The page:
Ayurvedic medicine and bodywork was birthed along with the three aforementioned classic texts. Within those texts the foundational principles of Ayurvedic bodywork were introduced: marma points, lines of energy, restoration of doshic imbalances, herbal remedies, and oil application. For example, Ashtanga Ardayam: Sutrasthana states that, “Abhyanga should be resorted to daily. It wards off old age, exertion and aggravation of vata.” (Ashtanga Hrdayam: Sutrasthana: II: 8-9,1991) Though the modern spa industry has added additional elements of comfort, the basic premises have remained intact. The myriad Ayurvedic treatments, though differing in protocol, contain three basic elements that characterize this classification of bodywork.
1. Generous Application of Oil
Generous application of oils in Ayurvedic bodywork is a cornerstone principle. Regardless of the specific treatment, copious amounts of oil can be expected. The oil is believed to draw toxicity, known as ama, out of organs and tissues. The Chakra Samhita expresses the importance of massaging the skin with oil daily, “The body of one who uses oil massage regularly does not become affected much even if subjected to accidental injuries, or strenuous work. By using oil massage daily, a person is endowed with pleasant touch, trimmed body parts and becomes strong, charming and least affected by old age.” (Chakra Samhita,V: 88-89,1981)
2. Facilitation of Detoxification or Rejuvenation
Ayurvedic practices aimed at detoxifying the body are known as panchakarma. Panchakarma spa treatments facilitate the release of toxins through either sweat, nasal irrigation, or bowel movements. A trained Ayurvedic doctor or therapist will administer panchakarma treatments with close attention to the rate and volume of detoxification as it is appropriate for the individual. Treatments that support detoxification include swedna, netra, basti, and oshadhi. Each of these holistic treatments moves toxins from the body in order to facilitate optimal functioning.
Conversely, rasayana treatments replenish, nourish, and refuel the body. Translated from its Sanskrit origins, rasayana literally means to “lengthen lifespan.” Treatments such as marma, shirodhara, and gandharva have been used for centuries in Ayurvedic protocols to unlock energy channels and reestablish a healthy flow of prana within the body. These rasayana treatments restore vitality, life force, and energy to the physical body, return the mind to its natural state of relaxation, and harmonize the flow of energy in the energetic layer. They are deeply nurturing on every level.
3. Balance of the Doshas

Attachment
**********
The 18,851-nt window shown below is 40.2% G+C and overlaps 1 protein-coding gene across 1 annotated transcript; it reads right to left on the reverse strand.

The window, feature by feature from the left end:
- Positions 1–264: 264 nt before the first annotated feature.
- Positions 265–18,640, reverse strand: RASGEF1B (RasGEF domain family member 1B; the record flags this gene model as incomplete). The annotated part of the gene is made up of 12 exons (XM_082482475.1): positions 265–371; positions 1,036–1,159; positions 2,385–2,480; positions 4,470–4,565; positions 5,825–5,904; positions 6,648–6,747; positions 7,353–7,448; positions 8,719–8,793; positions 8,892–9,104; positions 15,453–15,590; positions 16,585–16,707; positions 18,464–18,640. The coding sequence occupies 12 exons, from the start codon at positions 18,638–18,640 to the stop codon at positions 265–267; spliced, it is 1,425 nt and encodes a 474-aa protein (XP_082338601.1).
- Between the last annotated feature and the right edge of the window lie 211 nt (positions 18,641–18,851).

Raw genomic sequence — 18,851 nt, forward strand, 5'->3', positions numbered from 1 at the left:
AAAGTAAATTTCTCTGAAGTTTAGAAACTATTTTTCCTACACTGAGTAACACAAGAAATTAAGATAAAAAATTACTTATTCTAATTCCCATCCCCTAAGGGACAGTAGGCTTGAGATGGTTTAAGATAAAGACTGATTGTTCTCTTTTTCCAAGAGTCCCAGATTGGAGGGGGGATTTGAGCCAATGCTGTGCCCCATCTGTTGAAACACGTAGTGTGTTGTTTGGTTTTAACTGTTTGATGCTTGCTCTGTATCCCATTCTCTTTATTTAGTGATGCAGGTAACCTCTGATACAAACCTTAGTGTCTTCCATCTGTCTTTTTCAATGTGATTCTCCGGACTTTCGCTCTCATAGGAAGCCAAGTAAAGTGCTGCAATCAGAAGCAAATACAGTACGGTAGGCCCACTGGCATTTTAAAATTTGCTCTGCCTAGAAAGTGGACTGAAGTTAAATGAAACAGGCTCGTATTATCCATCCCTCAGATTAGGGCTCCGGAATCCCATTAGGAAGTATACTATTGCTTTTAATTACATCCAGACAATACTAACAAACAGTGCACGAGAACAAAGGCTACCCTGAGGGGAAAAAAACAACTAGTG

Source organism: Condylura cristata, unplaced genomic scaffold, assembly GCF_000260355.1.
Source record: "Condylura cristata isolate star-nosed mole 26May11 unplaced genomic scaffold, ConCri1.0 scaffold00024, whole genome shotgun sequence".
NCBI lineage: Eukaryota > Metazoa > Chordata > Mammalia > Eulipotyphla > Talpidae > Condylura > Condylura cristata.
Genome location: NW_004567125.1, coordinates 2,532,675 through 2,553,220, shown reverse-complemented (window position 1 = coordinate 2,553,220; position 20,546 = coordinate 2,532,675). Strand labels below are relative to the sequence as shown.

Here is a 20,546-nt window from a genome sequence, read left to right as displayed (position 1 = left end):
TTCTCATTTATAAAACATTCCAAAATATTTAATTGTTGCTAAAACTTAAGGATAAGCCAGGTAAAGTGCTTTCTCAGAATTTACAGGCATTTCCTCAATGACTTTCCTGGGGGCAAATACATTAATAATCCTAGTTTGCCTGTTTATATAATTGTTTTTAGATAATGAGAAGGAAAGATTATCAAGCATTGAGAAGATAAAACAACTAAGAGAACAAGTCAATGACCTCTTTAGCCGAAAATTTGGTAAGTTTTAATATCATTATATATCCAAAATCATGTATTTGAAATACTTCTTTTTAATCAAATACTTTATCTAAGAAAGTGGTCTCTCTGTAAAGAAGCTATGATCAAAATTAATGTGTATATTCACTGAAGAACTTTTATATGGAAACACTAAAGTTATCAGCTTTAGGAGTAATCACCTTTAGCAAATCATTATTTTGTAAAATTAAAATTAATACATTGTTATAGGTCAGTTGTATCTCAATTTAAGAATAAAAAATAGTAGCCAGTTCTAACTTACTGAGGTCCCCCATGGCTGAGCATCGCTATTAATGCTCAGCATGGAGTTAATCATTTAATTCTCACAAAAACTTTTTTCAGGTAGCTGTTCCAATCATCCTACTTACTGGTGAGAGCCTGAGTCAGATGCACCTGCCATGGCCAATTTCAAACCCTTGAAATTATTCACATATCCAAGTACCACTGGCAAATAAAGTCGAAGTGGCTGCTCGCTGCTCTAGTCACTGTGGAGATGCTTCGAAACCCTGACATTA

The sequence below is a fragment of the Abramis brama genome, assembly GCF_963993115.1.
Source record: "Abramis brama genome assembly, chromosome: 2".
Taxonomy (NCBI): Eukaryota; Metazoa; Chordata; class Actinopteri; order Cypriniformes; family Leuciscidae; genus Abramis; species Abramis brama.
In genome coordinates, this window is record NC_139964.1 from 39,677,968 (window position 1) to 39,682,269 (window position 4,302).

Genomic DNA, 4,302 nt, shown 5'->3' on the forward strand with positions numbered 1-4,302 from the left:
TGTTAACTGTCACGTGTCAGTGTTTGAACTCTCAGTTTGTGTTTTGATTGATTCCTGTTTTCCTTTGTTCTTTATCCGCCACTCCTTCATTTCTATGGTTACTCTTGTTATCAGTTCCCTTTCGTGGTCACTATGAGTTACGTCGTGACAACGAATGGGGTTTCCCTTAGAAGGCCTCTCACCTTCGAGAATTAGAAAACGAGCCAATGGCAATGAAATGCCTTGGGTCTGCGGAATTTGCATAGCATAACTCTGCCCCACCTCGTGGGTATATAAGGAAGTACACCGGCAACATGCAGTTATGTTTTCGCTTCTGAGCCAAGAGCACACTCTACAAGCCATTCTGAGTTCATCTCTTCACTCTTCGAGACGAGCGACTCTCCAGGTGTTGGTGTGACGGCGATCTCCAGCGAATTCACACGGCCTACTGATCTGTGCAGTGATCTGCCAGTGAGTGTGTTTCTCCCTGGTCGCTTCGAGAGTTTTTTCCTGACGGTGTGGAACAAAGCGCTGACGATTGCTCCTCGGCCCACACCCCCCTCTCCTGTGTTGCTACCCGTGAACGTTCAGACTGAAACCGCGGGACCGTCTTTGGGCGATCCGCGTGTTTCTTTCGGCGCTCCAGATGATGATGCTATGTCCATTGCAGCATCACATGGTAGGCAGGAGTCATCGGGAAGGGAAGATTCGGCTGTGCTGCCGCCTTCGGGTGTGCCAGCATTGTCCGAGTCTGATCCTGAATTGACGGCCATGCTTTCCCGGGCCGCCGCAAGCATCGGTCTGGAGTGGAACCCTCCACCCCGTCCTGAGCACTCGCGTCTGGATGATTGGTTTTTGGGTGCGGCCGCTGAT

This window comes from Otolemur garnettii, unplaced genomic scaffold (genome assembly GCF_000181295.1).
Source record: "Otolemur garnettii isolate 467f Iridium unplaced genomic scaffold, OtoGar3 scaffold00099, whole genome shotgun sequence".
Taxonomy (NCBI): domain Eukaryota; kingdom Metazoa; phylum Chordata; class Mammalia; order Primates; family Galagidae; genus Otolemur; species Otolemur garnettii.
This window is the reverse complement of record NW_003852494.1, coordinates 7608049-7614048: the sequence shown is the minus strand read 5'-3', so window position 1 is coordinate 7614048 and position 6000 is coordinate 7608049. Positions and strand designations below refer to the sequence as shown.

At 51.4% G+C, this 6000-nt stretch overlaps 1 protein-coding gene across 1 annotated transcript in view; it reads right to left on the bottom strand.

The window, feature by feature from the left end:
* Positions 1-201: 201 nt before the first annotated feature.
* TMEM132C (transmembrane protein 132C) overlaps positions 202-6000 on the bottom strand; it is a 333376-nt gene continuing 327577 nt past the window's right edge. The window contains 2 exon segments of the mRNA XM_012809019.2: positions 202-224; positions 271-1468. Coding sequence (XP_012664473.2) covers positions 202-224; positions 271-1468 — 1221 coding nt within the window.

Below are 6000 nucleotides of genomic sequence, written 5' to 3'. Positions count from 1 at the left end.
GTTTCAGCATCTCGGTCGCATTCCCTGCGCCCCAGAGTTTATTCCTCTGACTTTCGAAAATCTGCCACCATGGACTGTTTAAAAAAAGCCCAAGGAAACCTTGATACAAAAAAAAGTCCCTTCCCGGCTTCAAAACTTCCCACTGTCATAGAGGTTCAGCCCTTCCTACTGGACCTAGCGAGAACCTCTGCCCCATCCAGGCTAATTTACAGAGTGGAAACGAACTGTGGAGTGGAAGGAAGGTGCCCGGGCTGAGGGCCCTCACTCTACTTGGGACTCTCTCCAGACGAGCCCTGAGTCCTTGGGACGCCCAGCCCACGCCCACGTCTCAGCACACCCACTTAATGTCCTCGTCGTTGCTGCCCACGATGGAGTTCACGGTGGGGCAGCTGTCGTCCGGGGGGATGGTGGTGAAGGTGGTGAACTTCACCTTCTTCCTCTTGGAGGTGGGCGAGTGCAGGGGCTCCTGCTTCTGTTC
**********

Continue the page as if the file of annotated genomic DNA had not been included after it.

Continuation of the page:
While contemporary massage techniques aim to relieve muscle tightness and tension, Ayurvedic treatments are primarily concerned with balancing the elements in one’s individual mind-body constitution, known as the dosha. To cultivate balance, different treatments are used based upon the individual client; one person may need an herbal wrap, another pacifying energy work, and yet another lymphatic stimulation. Ayurvedic therapists are highly trained in assessing which treatment modalities will bring optimal stability to the client’s dosha. For all treatments, dosha balancing is a foremost consideration.
Mysterious Origins, Concrete Evidence
Though the origins remain somewhat mysterious, the benefits of Ayurvedic treatments are tangible and concrete. Modern researchers are just beginning to delve into the potential of traditional treatments such as shirodhara, abhyanga, and matra basti. All have shown favorable outcomes when pitted against conventional healthcare options for the treatment of a diverse array of ailments ranging from stress to arthritis. Perhaps Ayurveda massage will become a primary healthcare option as research continues to validate their powerful results. It doesn’t take a meditating rishi to figure out using Ayurvedic spa treatments in lieu of more invasive options is simply good medicine.
*Editor’s Note: The information in this article is intended for your educational use only; does not necessarily reflect the opinions of the Chopra Center's Mind-Body Medical Group; and is not a substitute for professional medical advice, diagnosis, or treatment. Always seek the advice of your physician or other qualified health providers with any questions you may have regarding a medical condition and before undertaking any diet, supplement, fitness, or other health program.